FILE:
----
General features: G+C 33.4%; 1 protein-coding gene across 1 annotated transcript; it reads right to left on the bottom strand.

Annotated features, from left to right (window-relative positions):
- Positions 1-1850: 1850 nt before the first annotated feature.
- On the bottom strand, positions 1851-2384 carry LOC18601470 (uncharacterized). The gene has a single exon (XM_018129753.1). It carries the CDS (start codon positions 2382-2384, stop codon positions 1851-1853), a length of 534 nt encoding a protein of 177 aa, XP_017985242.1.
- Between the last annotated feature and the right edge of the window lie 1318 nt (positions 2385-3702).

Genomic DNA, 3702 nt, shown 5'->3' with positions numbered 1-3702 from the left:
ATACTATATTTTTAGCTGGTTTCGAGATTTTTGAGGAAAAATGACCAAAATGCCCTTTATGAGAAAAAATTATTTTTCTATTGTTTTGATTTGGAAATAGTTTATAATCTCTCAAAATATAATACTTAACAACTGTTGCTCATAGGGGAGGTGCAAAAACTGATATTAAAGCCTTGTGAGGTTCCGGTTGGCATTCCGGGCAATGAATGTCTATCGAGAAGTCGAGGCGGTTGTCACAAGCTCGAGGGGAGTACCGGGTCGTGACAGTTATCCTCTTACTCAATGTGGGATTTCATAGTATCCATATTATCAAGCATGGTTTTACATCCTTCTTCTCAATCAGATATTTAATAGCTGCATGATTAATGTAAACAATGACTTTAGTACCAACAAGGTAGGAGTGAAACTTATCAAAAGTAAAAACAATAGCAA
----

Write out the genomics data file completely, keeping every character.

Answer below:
General features: G+C 33.4%; 1 protein-coding gene across 1 annotated transcript; it reads right to left on the bottom strand.

Annotated features, from left to right (window-relative positions):
- Positions 1-1850: 1850 nt before the first annotated feature.
- On the bottom strand, positions 1851-2384 carry LOC18601470 (uncharacterized). The gene has a single exon (XM_018129753.1). It carries the CDS (start codon positions 2382-2384, stop codon positions 1851-1853), a length of 534 nt encoding a protein of 177 aa, XP_017985242.1.
- Between the last annotated feature and the right edge of the window lie 1318 nt (positions 2385-3702).

Genomic DNA, 3702 nt, shown 5'->3' with positions numbered 1-3702 from the left:
ATACTATATTTTTAGCTGGTTTCGAGATTTTTGAGGAAAAATGACCAAAATGCCCTTTATGAGAAAAAATTATTTTTCTATTGTTTTGATTTGGAAATAGTTTATAATCTCTCAAAATATAATACTTAACAACTGTTGCTCATAGGGGAGGTGCAAAAACTGATATTAAAGCCTTGTGAGGTTCCGGTTGGCATTCCGGGCAATGAATGTCTATCGAGAAGTCGAGGCGGTTGTCACAAGCTCGAGGGGAGTACCGGGTCGTGACAGTTATCCTCTTACTCAATGTGGGATTTCATAGTATCCATATTATCAAGCATGGTTTTACATCCTTCTTCTCAATCAGATATTTAATAGCTGCATGATTAATGTAAACAATGACTTTAGTACCAACAAGGTAGGAGTGAAACTTATCAAAAGTAAAAACAATAGCAA